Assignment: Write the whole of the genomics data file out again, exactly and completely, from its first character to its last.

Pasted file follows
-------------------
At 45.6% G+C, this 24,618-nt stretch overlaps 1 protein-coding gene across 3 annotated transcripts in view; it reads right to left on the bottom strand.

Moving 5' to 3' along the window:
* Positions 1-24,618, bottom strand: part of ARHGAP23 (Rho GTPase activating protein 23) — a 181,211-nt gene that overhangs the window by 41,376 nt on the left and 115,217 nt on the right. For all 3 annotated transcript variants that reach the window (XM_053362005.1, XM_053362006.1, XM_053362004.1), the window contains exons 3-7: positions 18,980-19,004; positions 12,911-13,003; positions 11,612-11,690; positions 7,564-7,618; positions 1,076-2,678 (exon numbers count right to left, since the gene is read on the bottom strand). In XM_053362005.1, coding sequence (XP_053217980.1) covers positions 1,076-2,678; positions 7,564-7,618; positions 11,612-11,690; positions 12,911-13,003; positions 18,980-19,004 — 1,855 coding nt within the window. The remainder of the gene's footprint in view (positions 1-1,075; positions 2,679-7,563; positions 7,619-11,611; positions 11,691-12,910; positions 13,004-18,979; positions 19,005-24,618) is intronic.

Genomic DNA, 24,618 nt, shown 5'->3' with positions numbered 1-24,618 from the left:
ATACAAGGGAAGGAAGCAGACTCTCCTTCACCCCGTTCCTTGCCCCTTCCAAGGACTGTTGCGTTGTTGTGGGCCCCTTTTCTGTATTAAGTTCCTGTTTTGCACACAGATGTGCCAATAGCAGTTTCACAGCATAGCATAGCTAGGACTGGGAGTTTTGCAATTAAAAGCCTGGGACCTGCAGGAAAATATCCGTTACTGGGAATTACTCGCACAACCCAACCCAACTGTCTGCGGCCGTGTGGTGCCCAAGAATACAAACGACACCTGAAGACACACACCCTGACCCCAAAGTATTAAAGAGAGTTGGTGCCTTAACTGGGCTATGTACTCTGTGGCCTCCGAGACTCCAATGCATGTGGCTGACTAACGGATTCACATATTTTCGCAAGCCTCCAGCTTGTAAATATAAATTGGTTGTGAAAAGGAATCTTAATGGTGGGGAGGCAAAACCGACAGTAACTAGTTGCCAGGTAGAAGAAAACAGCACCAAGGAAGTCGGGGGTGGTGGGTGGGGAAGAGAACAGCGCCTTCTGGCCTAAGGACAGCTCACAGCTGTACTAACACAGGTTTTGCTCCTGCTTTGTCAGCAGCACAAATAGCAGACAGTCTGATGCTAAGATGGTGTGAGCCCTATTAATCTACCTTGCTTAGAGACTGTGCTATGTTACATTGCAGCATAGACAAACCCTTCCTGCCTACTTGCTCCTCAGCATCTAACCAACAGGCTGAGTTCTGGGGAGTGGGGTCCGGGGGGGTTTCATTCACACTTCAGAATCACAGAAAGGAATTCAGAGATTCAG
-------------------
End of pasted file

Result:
At 45.6% G+C, this 24,618-nt stretch overlaps 1 protein-coding gene across 3 annotated transcripts in view; it reads right to left on the bottom strand.

Moving 5' to 3' along the window:
* Positions 1-24,618, bottom strand: part of ARHGAP23 (Rho GTPase activating protein 23) — a 181,211-nt gene that overhangs the window by 41,376 nt on the left and 115,217 nt on the right. For all 3 annotated transcript variants that reach the window (XM_053362005.1, XM_053362006.1, XM_053362004.1), the window contains exons 3-7: positions 18,980-19,004; positions 12,911-13,003; positions 11,612-11,690; positions 7,564-7,618; positions 1,076-2,678 (exon numbers count right to left, since the gene is read on the bottom strand). In XM_053362005.1, coding sequence (XP_053217980.1) covers positions 1,076-2,678; positions 7,564-7,618; positions 11,612-11,690; positions 12,911-13,003; positions 18,980-19,004 — 1,855 coding nt within the window. The remainder of the gene's footprint in view (positions 1-1,075; positions 2,679-7,563; positions 7,619-11,611; positions 11,691-12,910; positions 13,004-18,979; positions 19,005-24,618) is intronic.

Genomic DNA, 24,618 nt, shown 5'->3' with positions numbered 1-24,618 from the left:
ATACAAGGGAAGGAAGCAGACTCTCCTTCACCCCGTTCCTTGCCCCTTCCAAGGACTGTTGCGTTGTTGTGGGCCCCTTTTCTGTATTAAGTTCCTGTTTTGCACACAGATGTGCCAATAGCAGTTTCACAGCATAGCATAGCTAGGACTGGGAGTTTTGCAATTAAAAGCCTGGGACCTGCAGGAAAATATCCGTTACTGGGAATTACTCGCACAACCCAACCCAACTGTCTGCGGCCGTGTGGTGCCCAAGAATACAAACGACACCTGAAGACACACACCCTGACCCCAAAGTATTAAAGAGAGTTGGTGCCTTAACTGGGCTATGTACTCTGTGGCCTCCGAGACTCCAATGCATGTGGCTGACTAACGGATTCACATATTTTCGCAAGCCTCCAGCTTGTAAATATAAATTGGTTGTGAAAAGGAATCTTAATGGTGGGGAGGCAAAACCGACAGTAACTAGTTGCCAGGTAGAAGAAAACAGCACCAAGGAAGTCGGGGGTGGTGGGTGGGGAAGAGAACAGCGCCTTCTGGCCTAAGGACAGCTCACAGCTGTACTAACACAGGTTTTGCTCCTGCTTTGTCAGCAGCACAAATAGCAGACAGTCTGATGCTAAGATGGTGTGAGCCCTATTAATCTACCTTGCTTAGAGACTGTGCTATGTTACATTGCAGCATAGACAAACCCTTCCTGCCTACTTGCTCCTCAGCATCTAACCAACAGGCTGAGTTCTGGGGAGTGGGGTCCGGGGGGGTTTCATTCACACTTCAGAATCACAGAAAGGAATTCAGAGATTCAG